FTX’s Gary Wang, Alameda’s Caroline Ellison plead guilty to federal charges, cooperating with prosecutors

FTX co-founder Sam Bankman-Fried is escorted out of the Magistrate’s Court on December 21, 2022 in Nassau, Bahamas. 
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FTX co-founder Gary Wang and former Alameda Research co-CEO Caroline Ellison both pleaded guilty to federal charges in the Southern District of New York, U.S. Attorney Damian Williams said in a message Wednesday.

Wang pleaded guilty to conspiracy to commit wire fraud, wire fraud, conspiracy to commit commodities fraud and conspiracy to commit securities fraud. Ellison pleaded guilty to two counts of wire fraud, two counts of conspiracy to commit wire fraud, conspiracy to commit commodities fraud, conspiracy to commit securities fraud and conspiracy to commit money laundering.

The charges were released the same night that former FTX CEO Sam Bankman-Fried was en route from the Bahamas to New York, where he faces eight federal criminal charges from the same prosecutors who accepted plea deals from Ellison and Wang.

Bankman-Fried was arrested last week in the Bahamas following his indictment in the Southern District of New York. He’s spent the last few days embroiled in contentious court hearings over whether he would accept extradition to the U.S.

Simultaneously, both the Commodity Futures Trading Commission and Securities and Exchange Commission released civil complaints against them.

The SEC alleged that they were involved “in a multiyear scheme to defraud equity investors in FTX, the crypto trading platform co-founded by Samuel Bankman-Fried and Wang.”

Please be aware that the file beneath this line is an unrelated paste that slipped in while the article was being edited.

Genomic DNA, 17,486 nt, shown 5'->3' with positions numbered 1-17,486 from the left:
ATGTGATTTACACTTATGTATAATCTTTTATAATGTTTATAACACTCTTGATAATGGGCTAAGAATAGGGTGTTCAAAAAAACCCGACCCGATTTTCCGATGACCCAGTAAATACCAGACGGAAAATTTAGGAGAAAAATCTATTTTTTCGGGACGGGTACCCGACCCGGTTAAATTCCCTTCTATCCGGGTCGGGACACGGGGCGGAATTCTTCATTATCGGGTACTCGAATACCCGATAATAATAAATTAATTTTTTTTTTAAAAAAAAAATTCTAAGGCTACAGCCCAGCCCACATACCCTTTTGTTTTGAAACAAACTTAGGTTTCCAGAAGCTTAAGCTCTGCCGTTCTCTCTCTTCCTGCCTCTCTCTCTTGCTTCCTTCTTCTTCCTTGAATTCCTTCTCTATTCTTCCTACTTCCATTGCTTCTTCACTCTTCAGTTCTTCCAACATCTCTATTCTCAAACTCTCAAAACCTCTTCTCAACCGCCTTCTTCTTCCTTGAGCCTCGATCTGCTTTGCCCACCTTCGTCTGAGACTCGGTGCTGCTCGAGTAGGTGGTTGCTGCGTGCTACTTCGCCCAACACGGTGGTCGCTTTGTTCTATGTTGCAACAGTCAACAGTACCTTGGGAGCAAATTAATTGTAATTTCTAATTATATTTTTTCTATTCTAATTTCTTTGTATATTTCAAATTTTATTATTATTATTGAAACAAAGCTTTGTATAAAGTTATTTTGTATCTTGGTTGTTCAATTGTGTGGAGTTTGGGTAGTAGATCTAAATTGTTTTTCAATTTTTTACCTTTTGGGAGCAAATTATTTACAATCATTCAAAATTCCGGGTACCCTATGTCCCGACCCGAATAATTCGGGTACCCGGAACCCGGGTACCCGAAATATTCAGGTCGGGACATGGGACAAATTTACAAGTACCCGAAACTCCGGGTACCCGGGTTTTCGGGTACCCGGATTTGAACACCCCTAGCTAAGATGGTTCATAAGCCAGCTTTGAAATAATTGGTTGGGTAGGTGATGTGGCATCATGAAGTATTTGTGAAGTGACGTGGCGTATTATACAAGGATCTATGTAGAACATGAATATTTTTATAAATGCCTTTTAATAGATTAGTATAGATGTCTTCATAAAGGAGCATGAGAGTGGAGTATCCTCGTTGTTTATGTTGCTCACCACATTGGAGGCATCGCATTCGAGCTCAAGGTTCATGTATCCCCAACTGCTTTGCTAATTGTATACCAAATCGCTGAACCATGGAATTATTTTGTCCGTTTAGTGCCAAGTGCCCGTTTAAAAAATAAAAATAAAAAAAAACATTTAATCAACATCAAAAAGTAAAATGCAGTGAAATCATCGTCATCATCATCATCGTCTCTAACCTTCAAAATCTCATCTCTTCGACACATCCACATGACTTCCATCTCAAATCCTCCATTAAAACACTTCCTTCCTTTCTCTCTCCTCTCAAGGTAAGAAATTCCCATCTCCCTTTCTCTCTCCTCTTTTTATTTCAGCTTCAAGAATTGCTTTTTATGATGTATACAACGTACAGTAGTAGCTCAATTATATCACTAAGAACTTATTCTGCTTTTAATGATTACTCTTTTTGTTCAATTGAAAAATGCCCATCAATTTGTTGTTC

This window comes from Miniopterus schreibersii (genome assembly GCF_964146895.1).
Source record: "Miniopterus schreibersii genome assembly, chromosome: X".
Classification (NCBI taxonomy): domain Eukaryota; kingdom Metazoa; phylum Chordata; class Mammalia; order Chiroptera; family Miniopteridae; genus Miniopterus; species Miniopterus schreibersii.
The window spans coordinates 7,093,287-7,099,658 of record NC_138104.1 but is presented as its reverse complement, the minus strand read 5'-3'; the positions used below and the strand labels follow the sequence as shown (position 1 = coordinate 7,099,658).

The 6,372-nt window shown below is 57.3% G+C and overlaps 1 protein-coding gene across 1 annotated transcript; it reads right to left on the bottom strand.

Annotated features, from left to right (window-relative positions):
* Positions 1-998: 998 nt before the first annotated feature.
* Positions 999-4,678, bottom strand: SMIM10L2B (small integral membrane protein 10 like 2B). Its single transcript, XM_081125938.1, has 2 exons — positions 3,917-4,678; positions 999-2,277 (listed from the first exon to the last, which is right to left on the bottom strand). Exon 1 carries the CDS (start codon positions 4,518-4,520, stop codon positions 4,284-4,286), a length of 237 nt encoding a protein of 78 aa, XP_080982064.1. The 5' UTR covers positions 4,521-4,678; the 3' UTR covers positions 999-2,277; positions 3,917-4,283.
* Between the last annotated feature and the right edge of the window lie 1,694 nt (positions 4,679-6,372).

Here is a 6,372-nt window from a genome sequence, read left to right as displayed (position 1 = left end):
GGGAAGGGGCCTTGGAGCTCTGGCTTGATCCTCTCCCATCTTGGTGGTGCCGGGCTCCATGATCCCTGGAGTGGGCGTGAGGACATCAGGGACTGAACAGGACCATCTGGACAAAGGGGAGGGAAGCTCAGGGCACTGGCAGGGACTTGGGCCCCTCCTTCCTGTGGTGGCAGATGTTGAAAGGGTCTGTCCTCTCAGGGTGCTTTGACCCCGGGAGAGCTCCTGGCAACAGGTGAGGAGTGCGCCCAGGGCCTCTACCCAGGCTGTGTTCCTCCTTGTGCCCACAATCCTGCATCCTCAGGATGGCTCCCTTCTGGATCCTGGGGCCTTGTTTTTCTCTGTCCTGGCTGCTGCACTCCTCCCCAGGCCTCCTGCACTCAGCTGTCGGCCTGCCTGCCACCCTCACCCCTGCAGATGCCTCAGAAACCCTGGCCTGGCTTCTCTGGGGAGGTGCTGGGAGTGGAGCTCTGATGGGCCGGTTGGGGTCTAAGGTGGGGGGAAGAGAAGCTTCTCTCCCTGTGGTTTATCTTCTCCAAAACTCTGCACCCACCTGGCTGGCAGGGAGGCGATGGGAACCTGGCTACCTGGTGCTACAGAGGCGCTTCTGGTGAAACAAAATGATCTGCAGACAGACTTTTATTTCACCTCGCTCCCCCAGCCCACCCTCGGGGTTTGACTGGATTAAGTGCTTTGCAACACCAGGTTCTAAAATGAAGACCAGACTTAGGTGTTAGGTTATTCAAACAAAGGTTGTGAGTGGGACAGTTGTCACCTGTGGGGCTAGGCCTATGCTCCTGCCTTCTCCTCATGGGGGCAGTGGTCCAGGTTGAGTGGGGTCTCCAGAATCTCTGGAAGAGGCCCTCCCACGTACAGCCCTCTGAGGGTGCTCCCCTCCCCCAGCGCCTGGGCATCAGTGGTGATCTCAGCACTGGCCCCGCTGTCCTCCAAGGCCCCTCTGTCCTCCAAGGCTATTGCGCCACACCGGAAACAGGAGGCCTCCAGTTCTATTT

The CFTC’s expanded complaint charges “Ellison with fraud and material misrepresentations in connection with the sale of digital asset commodities in interstate commerce, and charges Wang with fraud in connection with the sale of digital asset commodities in interstate commerce.”

Wang and Ellison accepted the claims made against them, the CFTC statement said. Ellison was singled out in the SEC complaint for engaging in artificial manipulation of FTT, FTX’s self-issued token, as part of a broader effort to boost Alameda Research’s available collateral for lending.

The SEC said that both Ellison and Wang are cooperating with the agency’s ongoing investigation.

Alameda Research was linked to multiple loans from major crypto firms that have now filed for bankruptcy protection, including Voyager Digital and BlockFi Lending.

Williams did not offer specific details on charges against Ellison or Wang. The SEC alleges that both Ellison and Wang, in their respective roles at Alameda and FTX, abetted Bankman-Fried in allegedly defrauding FTX customers.

The SEC alleges that Wang created a software backdoor in FTX’s platform which allowed Alameda to divert customer funds for its own trades. Alameda was led by Bankman-Fried until 2021, when Ellison assumed control alongside Sam Trabucco, who departed from Alameda in August 2022.

Trabucco did not immediately respond to CNBC’s request for comment.

Ellison, 28, and Wang, 29, become the second and third individuals to be charged in connection with FTX’s multibillion-dollar collapse. Bankman-Fried, 30, was indicted in federal court earlier this month.

“Bankman-Fried and Wang thus gave Alameda and Ellison carte blanche to use FTX customer assets for Alameda’s trading operations and for whatever other purposes Bankman-Fried and Ellison saw fit,” the SEC said. Trabucco, who joined Alameda “in or around 2019,” according to the SEC, was not mentioned in connection with any wrongdoing.

Wang’s attorney said in a statement, “Gary has accepted responsibility for his actions and takes seriously his obligations as a cooperating witness.”

Counsel for Ellison did not immediately respond to CNBC’s request for comment. A spokesperson within the Bankman-Fried camp declined to give comment.

CNBC’s Steven Kopack and Brian Schwartz contributed to this report.